Yeah, that one sounds a bit trite, but believe us. We hear so many stories where by taking on some of these principles would have really prevented the internal dispute from getting as bad as it did. The next one, take notes, minutes, and keep records, can’t underestimate the importance of this. And if you’ve ever had to deal with an internal dispute and you didn’t have records of what was said and what was done months ago or years ago, you’ll know what I mean. This is incredibly crucial and really easy, too. It’s such an easy thing for a charity to do that can really help them get through an internal dispute later. So just take notes, keep meeting minutes, keep records of things that were said, emails, that sort of thing. And just on that, when you are bringing in new people, new directors or even new staff, check that you’re bringing in someone who is committed to the charitable purpose of the charity. And I’ve gone onto the next point here but make sure they’re committed and also make sure that the induction process that you give to them highlights the importance of these principles that we’re outlining here. So develop a culture of open, respectful communication and that sort of thing. OK, how about the next one, Heath?

Heath:

I think you touched on something important there that having that sense of charitable purpose will help keep some of these things perhaps more in perspective. If an agreement… but the next point is that if an agreement or compromise cannot be reached, consider using an independent mediator or a dispute resolution organisation. Some of these are free. I think I did mention this a little bit earlier. A quick search on Google will show that there’s a number of different mediation groups involved with different state governments around Australia. You can consider seeking legal advice, so if that’s necessary.

Matt:

We hope it doesn’t go that far but it is an option.

Heath:

Yeah, it’s not something that we want to see I suppose happening regularly. But the option is there, obviously. If the charity was in the wrong, they should acknowledge the mistake, apologise, provide information about how the matter has been addressed, and explain what’s been put in place to stop the same thing happening again.

Matt:

And as the last point says and as Heath just touched on, keep the charity’s purpose and values at the forefront of your mind. That will really help. Things you shouldn’t do is a shorter list and is still nonetheless important. Heath, what are some of the things a charity should not do?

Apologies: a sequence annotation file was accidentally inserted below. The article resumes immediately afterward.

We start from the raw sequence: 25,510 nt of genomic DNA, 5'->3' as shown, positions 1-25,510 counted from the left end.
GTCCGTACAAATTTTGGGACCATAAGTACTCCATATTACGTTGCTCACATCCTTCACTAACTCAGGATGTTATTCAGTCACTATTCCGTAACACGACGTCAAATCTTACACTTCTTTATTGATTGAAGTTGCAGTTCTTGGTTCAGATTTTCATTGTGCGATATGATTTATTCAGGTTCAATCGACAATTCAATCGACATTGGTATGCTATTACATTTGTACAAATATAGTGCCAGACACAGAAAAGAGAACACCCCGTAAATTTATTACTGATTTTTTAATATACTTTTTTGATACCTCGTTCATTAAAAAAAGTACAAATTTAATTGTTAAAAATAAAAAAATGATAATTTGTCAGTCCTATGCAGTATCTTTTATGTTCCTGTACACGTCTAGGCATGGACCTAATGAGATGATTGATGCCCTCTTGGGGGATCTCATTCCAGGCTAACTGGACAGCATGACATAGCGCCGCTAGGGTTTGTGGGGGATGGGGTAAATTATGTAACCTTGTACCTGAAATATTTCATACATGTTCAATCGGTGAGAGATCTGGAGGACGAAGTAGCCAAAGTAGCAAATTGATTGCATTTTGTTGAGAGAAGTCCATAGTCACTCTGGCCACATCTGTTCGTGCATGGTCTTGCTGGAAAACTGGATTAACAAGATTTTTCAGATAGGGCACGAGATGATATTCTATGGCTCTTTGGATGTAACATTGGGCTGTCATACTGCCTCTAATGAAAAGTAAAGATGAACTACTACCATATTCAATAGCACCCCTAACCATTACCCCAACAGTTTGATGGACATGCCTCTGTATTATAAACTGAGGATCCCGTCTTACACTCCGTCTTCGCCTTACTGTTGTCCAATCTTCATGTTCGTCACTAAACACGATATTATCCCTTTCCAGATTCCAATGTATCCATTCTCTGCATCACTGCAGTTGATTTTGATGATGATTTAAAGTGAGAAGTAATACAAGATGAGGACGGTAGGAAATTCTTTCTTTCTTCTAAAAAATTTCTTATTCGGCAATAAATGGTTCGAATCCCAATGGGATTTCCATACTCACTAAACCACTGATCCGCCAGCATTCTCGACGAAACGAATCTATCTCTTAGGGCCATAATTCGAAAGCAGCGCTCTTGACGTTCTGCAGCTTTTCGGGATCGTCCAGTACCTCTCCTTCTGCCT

Heath:

Don’t ignore or avoid an issue. That’s just not going to lead to a resolution. Don’t interrupt others while they’re speaker or dismiss different perspectives. Don’t forget to review your progress of agreed actions and don’t forget your governing documents and policies.

Matt:

Yeah, and if you don’t have the governing documents and policies that cover much of the operations of the charity, say an internal disputes resolution policy or something along those lines, it’s worth taking the time to draw one up because it can help you later on. And as we’ve got on the last point here, don’t forget to put the resolution in writing and send it to all parties. It’s keeping records of these sort of things is really important.

There’s a few things that you can and can’t do. And we have touched on the ACNCs role in internal disputes. So the good summary of the issue as a whole and how charities can approach internal disputes is here on the slide. So the first one, just remember that internal disputes don’t need to be a big problem, provided you get at them early enough. They can become a huge problem if, as Heath mentioned in the previous slide, if it’s left alone, if it’s ignored, if it’s not dealt with early. So they don’t have to be a big problem, just make sure you’ve set up the processes, policies to be able to deal with them.

Heath:

That’s right. Having differences of opinion is probably quite a healthy thing but it’s a matter of how they’re dealt with. The ACNC doesn’t deal with internal disputes and won’t act as mediator. That’s an important point that we’re trying to make today. We may, though, look into breaches of obligations to the ACNC that arise from internal disputes or cause internal disputes.

Matt:

I feel like I’ve been saying this a lot today, but it’s really an important point and again I will repeat it that it’s so easy and so effective that all charities really should be doing this, but keep records of discussions and meetings. It’s such an effective and simple way to help you out.

Heath: